How about growing your own? You don’t have to have lots of land, a window box will grow tomatoes, herbs, a large tub will give you potatoes.
If you have a local milkman, use him! I agree it’s a little more expensive than the shops, but it comes in glass and you give it back to the dairy to reuse. The thing is, the more people do this, the lower the prices will go as there will be less competition.
Birthday gifts: rather than giving plastic or stuff that people maybe don’t always need, make memories instead. Go and see a play, concert, go out for the day. Be creative (oh and recycle any wrapping or wrap in material!)
Grey water! Use your bath water to water your plants, collect rainwater for your outside plants.
Organise a village/community/beach/river litter pick. It’s not going to reduce the waste as it’s already there, but it may mean it doesn’t end up killing wildlife or leaching into drinking water.
There are many, many other ideas. I follow some blogs and instagrammers and find that they often have some great ideas. If they get a bit too preachy for the state of mind I’m in that day, I jog on by, but often they have great thoughts. Here are a few of my fave on Instagram:
I hope this helps. I know there are thousands of other things that can/should be done, but this is my ‘new beginnings’ post for those who don’t know where to start. Most of this is changing old habits. As a world, we are naturally caught up in the conveniences of life thinking that we can’t survive without them. But we can, we did before and we can again, we just need to be inventive and mindful of what we are actually doing. If we slip up from time to time, we don’t need to flog ourselves with a cat-o-nine tails, we just need to readjust and try again. The biggest changes in my mind, will come from consumers applying pressure to the manufacturers and this will be in the form of silent protests, not buying the latest gadgets or new wardrobes each season, not buying the cucumbers wrapped in plastic (Morrisons do them loose!). It’s a supply and demand culture we live in. If we don’t demand this, there is no need for the supply.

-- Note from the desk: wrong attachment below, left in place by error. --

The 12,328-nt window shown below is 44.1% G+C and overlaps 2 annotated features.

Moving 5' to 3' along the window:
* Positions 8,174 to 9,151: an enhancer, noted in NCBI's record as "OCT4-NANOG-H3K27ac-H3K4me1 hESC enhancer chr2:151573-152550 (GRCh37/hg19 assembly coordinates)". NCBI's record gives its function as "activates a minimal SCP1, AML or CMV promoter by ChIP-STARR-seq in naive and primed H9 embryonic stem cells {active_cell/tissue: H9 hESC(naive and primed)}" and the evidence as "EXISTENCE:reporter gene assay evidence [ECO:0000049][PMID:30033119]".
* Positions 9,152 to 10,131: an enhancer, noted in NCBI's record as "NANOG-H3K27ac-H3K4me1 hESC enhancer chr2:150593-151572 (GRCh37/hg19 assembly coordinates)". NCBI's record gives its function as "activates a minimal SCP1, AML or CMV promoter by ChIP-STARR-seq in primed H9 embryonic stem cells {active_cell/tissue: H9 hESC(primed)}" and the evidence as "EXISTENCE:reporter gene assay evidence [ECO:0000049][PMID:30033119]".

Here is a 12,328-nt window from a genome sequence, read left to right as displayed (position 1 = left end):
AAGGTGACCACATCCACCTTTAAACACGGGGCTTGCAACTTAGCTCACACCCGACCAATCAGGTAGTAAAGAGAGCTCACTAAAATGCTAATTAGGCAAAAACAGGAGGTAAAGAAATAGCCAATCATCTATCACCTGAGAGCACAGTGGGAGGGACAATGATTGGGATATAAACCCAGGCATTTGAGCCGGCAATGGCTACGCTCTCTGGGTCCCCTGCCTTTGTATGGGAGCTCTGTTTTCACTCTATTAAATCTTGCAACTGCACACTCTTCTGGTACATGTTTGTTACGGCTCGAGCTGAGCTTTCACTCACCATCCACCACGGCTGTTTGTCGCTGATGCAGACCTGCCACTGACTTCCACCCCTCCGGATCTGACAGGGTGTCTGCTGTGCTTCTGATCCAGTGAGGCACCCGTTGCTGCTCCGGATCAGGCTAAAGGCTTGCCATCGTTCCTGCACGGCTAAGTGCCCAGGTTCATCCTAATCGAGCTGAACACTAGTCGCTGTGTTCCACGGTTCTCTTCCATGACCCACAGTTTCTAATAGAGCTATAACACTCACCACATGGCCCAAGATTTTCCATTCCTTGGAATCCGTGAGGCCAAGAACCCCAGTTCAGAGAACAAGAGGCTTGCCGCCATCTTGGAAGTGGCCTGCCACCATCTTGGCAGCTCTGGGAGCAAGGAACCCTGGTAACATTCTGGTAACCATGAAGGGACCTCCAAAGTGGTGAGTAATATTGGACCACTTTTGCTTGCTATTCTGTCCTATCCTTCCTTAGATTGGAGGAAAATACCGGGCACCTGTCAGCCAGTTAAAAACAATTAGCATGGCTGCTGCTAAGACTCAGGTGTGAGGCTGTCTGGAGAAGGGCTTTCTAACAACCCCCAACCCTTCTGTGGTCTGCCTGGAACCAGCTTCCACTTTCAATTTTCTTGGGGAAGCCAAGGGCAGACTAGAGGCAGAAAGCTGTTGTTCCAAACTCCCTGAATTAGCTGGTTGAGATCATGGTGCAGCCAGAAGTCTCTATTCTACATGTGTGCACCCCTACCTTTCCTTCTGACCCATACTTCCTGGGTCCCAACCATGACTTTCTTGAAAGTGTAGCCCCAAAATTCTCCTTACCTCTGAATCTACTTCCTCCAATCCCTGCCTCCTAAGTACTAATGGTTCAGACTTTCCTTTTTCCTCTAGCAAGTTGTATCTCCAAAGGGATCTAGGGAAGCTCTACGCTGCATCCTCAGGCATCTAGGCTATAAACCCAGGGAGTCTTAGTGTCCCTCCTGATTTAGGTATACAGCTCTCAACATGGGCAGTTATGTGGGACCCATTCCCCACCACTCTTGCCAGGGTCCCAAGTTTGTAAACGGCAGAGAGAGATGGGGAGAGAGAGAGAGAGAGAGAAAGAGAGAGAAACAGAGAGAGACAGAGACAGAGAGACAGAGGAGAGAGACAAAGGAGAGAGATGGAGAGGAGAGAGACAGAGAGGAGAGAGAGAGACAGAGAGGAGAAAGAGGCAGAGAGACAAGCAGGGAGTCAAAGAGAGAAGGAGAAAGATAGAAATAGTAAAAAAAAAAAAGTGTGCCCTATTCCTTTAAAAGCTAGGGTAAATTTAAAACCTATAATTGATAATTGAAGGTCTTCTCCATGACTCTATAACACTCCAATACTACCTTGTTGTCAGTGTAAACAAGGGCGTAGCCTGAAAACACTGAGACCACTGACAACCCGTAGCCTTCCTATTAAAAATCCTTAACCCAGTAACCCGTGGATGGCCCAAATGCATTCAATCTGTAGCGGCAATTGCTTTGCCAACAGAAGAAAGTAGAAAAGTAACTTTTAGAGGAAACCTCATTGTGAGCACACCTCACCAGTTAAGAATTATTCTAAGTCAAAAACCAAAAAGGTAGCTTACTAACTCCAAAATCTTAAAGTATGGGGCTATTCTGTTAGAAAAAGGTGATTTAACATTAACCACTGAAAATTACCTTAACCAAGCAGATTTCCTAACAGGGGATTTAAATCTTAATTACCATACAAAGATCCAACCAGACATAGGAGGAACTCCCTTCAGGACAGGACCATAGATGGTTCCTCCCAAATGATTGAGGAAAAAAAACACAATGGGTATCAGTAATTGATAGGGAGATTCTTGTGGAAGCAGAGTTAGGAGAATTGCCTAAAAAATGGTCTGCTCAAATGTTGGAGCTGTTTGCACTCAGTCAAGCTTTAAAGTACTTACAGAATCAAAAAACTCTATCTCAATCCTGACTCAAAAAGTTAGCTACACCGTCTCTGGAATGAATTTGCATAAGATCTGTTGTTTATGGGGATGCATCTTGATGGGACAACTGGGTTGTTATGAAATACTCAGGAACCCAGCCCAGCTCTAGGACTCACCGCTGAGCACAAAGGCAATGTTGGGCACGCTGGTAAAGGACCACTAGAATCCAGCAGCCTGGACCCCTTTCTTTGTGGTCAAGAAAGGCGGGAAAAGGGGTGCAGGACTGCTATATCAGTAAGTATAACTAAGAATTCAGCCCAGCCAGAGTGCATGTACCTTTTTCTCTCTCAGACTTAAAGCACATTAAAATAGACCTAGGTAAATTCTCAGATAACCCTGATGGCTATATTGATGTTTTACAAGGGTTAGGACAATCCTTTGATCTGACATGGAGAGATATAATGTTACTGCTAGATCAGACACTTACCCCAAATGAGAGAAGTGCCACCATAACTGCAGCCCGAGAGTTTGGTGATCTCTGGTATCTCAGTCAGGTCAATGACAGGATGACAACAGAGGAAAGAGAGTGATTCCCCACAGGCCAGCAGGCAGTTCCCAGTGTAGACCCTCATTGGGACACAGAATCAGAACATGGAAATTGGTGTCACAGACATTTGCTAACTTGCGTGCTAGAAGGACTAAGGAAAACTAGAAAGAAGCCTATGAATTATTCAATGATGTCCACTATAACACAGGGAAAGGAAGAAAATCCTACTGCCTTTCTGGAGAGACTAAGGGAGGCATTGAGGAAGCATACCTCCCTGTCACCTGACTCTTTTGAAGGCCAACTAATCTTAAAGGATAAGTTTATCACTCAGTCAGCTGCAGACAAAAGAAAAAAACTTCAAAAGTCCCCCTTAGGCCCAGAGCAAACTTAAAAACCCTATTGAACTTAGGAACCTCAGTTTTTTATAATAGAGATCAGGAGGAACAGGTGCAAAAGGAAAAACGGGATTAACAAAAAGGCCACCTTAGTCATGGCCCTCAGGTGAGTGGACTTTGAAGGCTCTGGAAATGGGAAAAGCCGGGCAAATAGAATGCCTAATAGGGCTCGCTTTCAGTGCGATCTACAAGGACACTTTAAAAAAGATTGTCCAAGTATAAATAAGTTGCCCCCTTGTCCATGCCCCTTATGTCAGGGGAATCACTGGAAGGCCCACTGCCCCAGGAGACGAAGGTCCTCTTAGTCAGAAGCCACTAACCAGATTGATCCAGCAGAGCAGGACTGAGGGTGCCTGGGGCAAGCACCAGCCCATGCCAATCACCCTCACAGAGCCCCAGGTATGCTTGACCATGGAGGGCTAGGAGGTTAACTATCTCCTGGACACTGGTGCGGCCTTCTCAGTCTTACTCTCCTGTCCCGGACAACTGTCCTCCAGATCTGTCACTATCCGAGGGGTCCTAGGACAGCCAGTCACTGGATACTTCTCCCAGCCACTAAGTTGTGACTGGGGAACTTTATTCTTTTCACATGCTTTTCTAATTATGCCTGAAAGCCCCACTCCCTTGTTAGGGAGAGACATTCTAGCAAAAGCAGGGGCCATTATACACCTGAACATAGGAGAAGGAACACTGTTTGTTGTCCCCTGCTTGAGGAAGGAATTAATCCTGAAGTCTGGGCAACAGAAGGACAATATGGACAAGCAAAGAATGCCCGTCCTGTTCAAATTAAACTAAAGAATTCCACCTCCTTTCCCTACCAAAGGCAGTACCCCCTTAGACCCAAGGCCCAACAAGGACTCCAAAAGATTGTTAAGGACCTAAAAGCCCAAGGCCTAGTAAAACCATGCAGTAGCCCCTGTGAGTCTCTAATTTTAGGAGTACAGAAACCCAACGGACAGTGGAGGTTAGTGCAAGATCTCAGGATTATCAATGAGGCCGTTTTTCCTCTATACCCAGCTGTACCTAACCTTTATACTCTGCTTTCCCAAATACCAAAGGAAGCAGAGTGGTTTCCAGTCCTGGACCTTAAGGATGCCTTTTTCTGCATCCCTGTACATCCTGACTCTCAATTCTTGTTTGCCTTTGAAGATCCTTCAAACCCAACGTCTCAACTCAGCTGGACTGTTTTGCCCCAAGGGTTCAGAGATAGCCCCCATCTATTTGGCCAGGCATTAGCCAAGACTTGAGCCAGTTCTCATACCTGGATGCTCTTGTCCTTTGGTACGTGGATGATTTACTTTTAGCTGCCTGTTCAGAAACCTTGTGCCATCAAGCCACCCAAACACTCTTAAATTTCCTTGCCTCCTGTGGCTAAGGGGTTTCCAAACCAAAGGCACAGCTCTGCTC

Oh, and finally, TALK about what you’re doing. Educate your work colleagues, your kids, your parents…Yes, you’ll meet opposition, but that’s only because people feel that their choices are being judged. If you approach it through your actions and answering questions rather than preaching or gluing yourself to a bank or supermarket, I think the grass roots level will grow.
If you have any thoughts or comments or tips, please leave them in the comments below.